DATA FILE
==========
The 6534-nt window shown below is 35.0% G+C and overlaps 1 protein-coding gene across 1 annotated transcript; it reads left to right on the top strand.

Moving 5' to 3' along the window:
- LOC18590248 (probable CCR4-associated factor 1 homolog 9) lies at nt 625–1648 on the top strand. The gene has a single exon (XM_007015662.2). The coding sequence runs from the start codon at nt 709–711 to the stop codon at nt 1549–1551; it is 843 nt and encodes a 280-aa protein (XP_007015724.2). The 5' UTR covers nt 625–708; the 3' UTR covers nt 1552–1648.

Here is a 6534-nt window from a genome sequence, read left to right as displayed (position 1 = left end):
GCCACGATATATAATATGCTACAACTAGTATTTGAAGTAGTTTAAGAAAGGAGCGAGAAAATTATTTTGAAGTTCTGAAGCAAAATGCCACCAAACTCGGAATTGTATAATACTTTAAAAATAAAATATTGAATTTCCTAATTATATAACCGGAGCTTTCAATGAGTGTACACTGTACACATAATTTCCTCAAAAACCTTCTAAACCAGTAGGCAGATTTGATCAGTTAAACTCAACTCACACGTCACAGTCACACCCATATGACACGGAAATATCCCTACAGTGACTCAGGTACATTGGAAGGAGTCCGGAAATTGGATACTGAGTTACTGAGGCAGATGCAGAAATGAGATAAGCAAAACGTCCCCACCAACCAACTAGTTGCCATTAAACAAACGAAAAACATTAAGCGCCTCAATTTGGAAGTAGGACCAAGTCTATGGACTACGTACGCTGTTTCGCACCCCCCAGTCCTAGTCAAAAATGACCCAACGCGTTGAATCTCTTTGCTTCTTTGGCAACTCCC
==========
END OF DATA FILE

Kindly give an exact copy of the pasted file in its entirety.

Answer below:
The 6534-nt window shown below is 35.0% G+C and overlaps 1 protein-coding gene across 1 annotated transcript; it reads left to right on the top strand.

Moving 5' to 3' along the window:
- LOC18590248 (probable CCR4-associated factor 1 homolog 9) lies at nt 625–1648 on the top strand. The gene has a single exon (XM_007015662.2). The coding sequence runs from the start codon at nt 709–711 to the stop codon at nt 1549–1551; it is 843 nt and encodes a 280-aa protein (XP_007015724.2). The 5' UTR covers nt 625–708; the 3' UTR covers nt 1552–1648.

Here is a 6534-nt window from a genome sequence, read left to right as displayed (position 1 = left end):
GCCACGATATATAATATGCTACAACTAGTATTTGAAGTAGTTTAAGAAAGGAGCGAGAAAATTATTTTGAAGTTCTGAAGCAAAATGCCACCAAACTCGGAATTGTATAATACTTTAAAAATAAAATATTGAATTTCCTAATTATATAACCGGAGCTTTCAATGAGTGTACACTGTACACATAATTTCCTCAAAAACCTTCTAAACCAGTAGGCAGATTTGATCAGTTAAACTCAACTCACACGTCACAGTCACACCCATATGACACGGAAATATCCCTACAGTGACTCAGGTACATTGGAAGGAGTCCGGAAATTGGATACTGAGTTACTGAGGCAGATGCAGAAATGAGATAAGCAAAACGTCCCCACCAACCAACTAGTTGCCATTAAACAAACGAAAAACATTAAGCGCCTCAATTTGGAAGTAGGACCAAGTCTATGGACTACGTACGCTGTTTCGCACCCCCCAGTCCTAGTCAAAAATGACCCAACGCGTTGAATCTCTTTGCTTCTTTGGCAACTCCC